10+1 trends of Russian beer market 2015-2017Despite of the moderately negative prognoses for 2017, the beer market can be stabilized soon. Yet the years of the negative dynamics have resulted in marketing being limited just to “optimization” and the art of balancing between price and volumes. Bigger supermarkets share means stronger trade marketing. These processes are connected to the majority of the described trends. At the same time, the federal brands inflation leads to searching for new tastes, sales channels and contact formats that expand the product range and diversify the beer market, but do not imply a substantial volume increase. Let us enumerate and further discuss the ten trends of the beer market we can see in 2015-2017 as well as the major event of 2017.
Beer market of Ukraine 2017In the first half of 2017, the Ukrainian beer market goes on decreasing slowly. Yet, the companies manage to compensate their lost volumes by raising prices and improving the sales structures. This results in the mid price market segment reduction while the sales of premium brands are rising. These processes are connected to position strengthening of companies Carlsberg Group and Oasis and the market share reduction of Obolon. Most of the novelties by the market leaders belong to craft or hard lemon categories.
Beer market of Russia 2016: PET goes to draftThe beer market of Russia was warmed up by the hot summer, but the preparation for large volume PET prohibition has already impacted it negatively. The year was successful for Efes, MBC and regional producers; Carlsberg’s positions were virtually stable but AB InBev and Heineken lost a part of market share having focused on the sales profitability. The dynamics of big brands was determined by how much the companies were willing to keep the prices down or by their promotional activity. In this context the economy segment of the beer market and sales of inexpensive draft beer were increasing. The premium segment started shrinking due to license brands migrating to the mainstream segment.
Beer market of Vietnam: “Young tiger”Vietnam is one of the few big beer markets that continue to grow steadily. The beer popularity results from its low price, street consumption culture, and social motives. The outlooks of beer market as well as the Vietnamese economy inspire optimism, though the country is heavily dependent on export of goods. The state regulation can be called liberal, but the key risk for brewers is harbored in intensive rising of excise. Within TOP-4 there are two leaders, Sabeco and Heineken that grow at the fastest rates. The first company effectively employs its capacities, the second one focuses on marketing technologies. Almost 80% of the market belongs to century-old brands, yet the middle class and the youth are shifting their interest toward international premium that is growing taking share from the mainstream.
Japan. Sapporo Holdings chases standalone Pilsner Urquell deal with Anheuser-Busch InBev
In an interview on Friday, Tsutomu Kamijo said Pilsner Urquell is a "good brand" that fitted Sapporo's focus on quality beer. However, the president, who last week announced he would step down at the end of the year, suggested a deal was unlikely unless current owner AB InBev agrees a standalone sale.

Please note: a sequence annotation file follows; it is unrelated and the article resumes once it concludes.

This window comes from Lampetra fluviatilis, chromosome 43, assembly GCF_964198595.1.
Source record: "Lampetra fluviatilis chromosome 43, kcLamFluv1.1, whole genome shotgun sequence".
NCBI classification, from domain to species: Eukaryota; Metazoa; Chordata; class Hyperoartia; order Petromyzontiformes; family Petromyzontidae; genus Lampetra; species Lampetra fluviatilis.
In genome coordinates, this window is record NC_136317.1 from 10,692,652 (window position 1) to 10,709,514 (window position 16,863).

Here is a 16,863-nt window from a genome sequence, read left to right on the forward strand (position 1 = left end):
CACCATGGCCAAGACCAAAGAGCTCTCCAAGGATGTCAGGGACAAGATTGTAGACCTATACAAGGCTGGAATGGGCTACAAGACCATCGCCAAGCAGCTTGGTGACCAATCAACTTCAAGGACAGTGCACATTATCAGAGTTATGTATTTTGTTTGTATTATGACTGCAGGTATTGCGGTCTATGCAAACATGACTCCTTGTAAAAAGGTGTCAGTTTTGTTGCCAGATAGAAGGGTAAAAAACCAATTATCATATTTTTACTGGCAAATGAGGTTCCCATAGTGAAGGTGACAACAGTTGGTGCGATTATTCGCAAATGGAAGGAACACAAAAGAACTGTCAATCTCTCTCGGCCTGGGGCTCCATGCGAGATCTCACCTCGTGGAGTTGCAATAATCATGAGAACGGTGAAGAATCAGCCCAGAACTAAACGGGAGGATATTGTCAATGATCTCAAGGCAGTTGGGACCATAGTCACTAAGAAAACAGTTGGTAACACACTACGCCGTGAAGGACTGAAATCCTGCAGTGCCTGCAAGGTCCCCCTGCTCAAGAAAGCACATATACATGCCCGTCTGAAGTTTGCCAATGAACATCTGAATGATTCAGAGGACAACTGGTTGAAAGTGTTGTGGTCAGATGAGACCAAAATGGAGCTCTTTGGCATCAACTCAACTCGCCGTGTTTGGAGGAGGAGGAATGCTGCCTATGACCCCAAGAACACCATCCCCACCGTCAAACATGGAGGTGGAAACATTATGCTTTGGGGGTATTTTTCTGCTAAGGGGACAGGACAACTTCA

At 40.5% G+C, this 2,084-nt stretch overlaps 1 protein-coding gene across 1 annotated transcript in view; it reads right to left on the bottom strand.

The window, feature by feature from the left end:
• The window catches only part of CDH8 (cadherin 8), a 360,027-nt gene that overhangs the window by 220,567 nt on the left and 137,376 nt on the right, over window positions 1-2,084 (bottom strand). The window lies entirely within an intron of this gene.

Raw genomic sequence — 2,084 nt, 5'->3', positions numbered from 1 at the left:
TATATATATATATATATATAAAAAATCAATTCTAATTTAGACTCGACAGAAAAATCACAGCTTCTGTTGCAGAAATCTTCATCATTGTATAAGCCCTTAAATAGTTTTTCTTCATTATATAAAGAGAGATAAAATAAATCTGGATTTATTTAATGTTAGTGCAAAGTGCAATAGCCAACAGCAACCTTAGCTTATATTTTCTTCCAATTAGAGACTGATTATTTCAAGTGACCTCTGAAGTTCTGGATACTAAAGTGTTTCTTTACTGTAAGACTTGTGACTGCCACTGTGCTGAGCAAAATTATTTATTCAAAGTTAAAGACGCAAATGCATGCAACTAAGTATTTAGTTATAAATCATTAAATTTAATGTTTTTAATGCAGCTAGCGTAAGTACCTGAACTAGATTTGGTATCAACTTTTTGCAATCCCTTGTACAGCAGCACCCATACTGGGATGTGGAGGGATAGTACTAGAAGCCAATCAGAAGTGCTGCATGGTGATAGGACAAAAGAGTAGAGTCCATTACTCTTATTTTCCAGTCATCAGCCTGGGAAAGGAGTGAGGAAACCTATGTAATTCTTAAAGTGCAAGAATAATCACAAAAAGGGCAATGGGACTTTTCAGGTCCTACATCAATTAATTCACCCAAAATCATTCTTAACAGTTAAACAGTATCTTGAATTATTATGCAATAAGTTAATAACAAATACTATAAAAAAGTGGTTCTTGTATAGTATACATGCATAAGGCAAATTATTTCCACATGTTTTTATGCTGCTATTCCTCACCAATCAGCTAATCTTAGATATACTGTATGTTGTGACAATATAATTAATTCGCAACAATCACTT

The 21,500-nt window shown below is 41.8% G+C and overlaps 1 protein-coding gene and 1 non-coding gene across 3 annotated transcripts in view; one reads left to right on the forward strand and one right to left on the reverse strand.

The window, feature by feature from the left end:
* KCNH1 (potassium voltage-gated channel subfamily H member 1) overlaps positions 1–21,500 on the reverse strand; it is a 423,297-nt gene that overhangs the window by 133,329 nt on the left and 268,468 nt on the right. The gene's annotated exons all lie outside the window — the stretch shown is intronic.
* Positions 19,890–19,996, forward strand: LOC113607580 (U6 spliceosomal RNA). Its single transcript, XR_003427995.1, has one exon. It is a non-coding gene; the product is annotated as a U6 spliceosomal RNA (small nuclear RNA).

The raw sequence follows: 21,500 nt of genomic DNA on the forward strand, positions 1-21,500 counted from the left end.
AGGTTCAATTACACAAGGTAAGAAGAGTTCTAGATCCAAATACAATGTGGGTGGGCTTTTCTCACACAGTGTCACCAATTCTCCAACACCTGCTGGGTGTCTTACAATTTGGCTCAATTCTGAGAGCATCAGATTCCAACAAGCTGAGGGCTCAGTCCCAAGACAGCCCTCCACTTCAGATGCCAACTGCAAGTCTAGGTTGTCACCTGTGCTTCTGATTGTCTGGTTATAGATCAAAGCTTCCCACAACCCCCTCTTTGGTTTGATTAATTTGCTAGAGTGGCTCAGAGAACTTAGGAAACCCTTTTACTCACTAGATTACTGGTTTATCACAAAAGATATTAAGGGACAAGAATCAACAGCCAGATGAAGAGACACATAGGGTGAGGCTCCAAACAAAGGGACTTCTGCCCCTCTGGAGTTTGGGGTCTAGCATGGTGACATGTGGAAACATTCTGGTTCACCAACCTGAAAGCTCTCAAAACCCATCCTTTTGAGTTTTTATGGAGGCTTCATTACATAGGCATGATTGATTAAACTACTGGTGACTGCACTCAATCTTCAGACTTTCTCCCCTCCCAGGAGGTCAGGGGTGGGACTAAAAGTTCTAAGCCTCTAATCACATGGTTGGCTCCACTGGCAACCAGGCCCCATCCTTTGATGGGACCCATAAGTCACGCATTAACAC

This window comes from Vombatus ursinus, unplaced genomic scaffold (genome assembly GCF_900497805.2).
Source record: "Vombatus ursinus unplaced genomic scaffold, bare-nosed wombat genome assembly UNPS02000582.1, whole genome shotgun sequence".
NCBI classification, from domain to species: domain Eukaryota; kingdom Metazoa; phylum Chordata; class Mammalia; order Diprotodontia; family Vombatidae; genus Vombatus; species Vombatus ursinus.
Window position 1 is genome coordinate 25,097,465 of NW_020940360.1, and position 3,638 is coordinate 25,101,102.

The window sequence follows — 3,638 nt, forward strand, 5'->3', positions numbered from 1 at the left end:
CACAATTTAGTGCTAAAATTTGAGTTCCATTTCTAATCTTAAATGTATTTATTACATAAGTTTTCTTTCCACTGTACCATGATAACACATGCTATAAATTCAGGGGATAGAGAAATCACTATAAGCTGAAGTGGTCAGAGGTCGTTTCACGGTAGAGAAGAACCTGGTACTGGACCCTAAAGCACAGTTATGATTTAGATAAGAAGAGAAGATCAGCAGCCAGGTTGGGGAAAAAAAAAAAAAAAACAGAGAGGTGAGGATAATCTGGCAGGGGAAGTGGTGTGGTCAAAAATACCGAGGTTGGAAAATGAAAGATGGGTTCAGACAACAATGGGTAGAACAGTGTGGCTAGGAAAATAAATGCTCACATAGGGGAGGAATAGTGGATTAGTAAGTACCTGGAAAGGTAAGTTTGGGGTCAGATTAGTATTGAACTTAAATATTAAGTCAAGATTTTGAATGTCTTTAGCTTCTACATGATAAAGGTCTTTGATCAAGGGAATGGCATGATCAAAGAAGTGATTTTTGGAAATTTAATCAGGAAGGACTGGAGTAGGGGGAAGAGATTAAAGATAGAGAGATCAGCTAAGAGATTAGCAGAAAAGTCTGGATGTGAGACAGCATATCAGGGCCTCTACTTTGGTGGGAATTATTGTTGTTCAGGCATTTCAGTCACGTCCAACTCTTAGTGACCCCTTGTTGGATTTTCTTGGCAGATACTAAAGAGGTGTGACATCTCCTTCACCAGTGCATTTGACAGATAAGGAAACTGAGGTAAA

"Personally, I want to have Pilsner Urquell, but the other brands, I don't need them," Kamijo said at Sapporo's headquarters in Tokyo. "It [Pilsner Urquell] is a good brand. It fits our culture as beer lovers."
Pilsner Urquell is just one of dozens of central and eastern European beer assets AB InBev has put up for sale after the Budweiser owner acquired them as part of its takeover of SAB. A number of groups are reportedly interested in buying the brands, including private-equity firms and Sapporo's domestic rival Asahi, which has already completed the purchase of former SAB brands Grolsch and Peroni.
Reports in July said that AB InBev is seeking a single buyer for the assets.
Despite his interest in Pilsner Urquell, Kamijo said Sapporo's current focus lies outside of Europe. "We may need more energy to focus on Europe," he said. "In general, the market itself in Western Europe is not so huge. I think we are now at the stage to concentrate on North America and South East Asia, specifically Vietnam."
Asked if Sapporo would consider buying the Vietnamese government's majority stakes in Hanoi Beer Alcohol & Beverage Corp (Habeco) and Saigon Beer Alcohol and Beverages Corp (Sabeco), Kamijo said it was only natural that his company would be interested.
"We are there, and we have a relationship with the Government and also the company," he said. "We know much more (about Vietnam), compared to players such as Asahi and Kirin."
"We're not sure what the Government is thinking about," Kamijo warned. "They are on the way to releasing the government shares in Sabeco and Habeco, but they haven't yet announced how or when."
Sapporo was one of the first international brewers to enter the Vietnamese market and has had a brewery in the country since 2011.
Kamijo will step down as Sapporo's president on 1 January to become chairman of the alcohol, soft drinks and snacks conglomerate. He will be replaced by Sapporo Breweries president & Sapporo Holdings COO Masaki Oga.
Last week, the company launched a 2020 business plan with the aim of more than doubling international profits in the next four years.
8 Nov. 2016